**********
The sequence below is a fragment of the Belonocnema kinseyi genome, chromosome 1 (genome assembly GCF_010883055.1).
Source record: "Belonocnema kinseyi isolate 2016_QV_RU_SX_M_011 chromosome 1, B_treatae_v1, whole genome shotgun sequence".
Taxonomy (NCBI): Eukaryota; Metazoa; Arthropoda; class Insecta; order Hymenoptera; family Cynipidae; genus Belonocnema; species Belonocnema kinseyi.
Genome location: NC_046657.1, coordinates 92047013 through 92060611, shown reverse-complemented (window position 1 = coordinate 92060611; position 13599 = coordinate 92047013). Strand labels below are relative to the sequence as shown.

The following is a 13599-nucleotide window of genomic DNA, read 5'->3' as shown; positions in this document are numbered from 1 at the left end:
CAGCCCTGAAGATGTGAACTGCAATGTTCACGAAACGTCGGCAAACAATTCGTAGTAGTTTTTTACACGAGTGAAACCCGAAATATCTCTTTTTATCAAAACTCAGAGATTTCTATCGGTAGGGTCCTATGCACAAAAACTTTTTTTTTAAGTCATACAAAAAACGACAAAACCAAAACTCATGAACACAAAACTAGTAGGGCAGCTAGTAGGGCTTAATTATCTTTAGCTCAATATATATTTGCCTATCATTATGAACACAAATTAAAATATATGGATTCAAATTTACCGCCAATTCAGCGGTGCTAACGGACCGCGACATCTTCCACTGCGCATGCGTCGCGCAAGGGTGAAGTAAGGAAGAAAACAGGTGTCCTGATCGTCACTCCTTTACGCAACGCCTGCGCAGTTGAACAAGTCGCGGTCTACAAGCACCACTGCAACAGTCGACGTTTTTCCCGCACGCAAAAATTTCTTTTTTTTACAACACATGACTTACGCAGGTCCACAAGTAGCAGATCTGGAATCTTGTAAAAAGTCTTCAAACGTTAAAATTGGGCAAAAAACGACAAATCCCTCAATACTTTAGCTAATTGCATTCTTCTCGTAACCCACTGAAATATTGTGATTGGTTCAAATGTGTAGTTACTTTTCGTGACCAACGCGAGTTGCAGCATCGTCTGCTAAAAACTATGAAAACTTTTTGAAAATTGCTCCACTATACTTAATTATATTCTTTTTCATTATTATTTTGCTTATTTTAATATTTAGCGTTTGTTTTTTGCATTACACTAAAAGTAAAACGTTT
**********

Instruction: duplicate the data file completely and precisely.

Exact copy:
The sequence below is a fragment of the Belonocnema kinseyi genome, chromosome 1 (genome assembly GCF_010883055.1).
Source record: "Belonocnema kinseyi isolate 2016_QV_RU_SX_M_011 chromosome 1, B_treatae_v1, whole genome shotgun sequence".
Taxonomy (NCBI): Eukaryota; Metazoa; Arthropoda; class Insecta; order Hymenoptera; family Cynipidae; genus Belonocnema; species Belonocnema kinseyi.
Genome location: NC_046657.1, coordinates 92047013 through 92060611, shown reverse-complemented (window position 1 = coordinate 92060611; position 13599 = coordinate 92047013). Strand labels below are relative to the sequence as shown.

The following is a 13599-nucleotide window of genomic DNA, read 5'->3' as shown; positions in this document are numbered from 1 at the left end:
CAGCCCTGAAGATGTGAACTGCAATGTTCACGAAACGTCGGCAAACAATTCGTAGTAGTTTTTTACACGAGTGAAACCCGAAATATCTCTTTTTATCAAAACTCAGAGATTTCTATCGGTAGGGTCCTATGCACAAAAACTTTTTTTTTAAGTCATACAAAAAACGACAAAACCAAAACTCATGAACACAAAACTAGTAGGGCAGCTAGTAGGGCTTAATTATCTTTAGCTCAATATATATTTGCCTATCATTATGAACACAAATTAAAATATATGGATTCAAATTTACCGCCAATTCAGCGGTGCTAACGGACCGCGACATCTTCCACTGCGCATGCGTCGCGCAAGGGTGAAGTAAGGAAGAAAACAGGTGTCCTGATCGTCACTCCTTTACGCAACGCCTGCGCAGTTGAACAAGTCGCGGTCTACAAGCACCACTGCAACAGTCGACGTTTTTCCCGCACGCAAAAATTTCTTTTTTTTACAACACATGACTTACGCAGGTCCACAAGTAGCAGATCTGGAATCTTGTAAAAAGTCTTCAAACGTTAAAATTGGGCAAAAAACGACAAATCCCTCAATACTTTAGCTAATTGCATTCTTCTCGTAACCCACTGAAATATTGTGATTGGTTCAAATGTGTAGTTACTTTTCGTGACCAACGCGAGTTGCAGCATCGTCTGCTAAAAACTATGAAAACTTTTTGAAAATTGCTCCACTATACTTAATTATATTCTTTTTCATTATTATTTTGCTTATTTTAATATTTAGCGTTTGTTTTTTGCATTACACTAAAAGTAAAACGTTT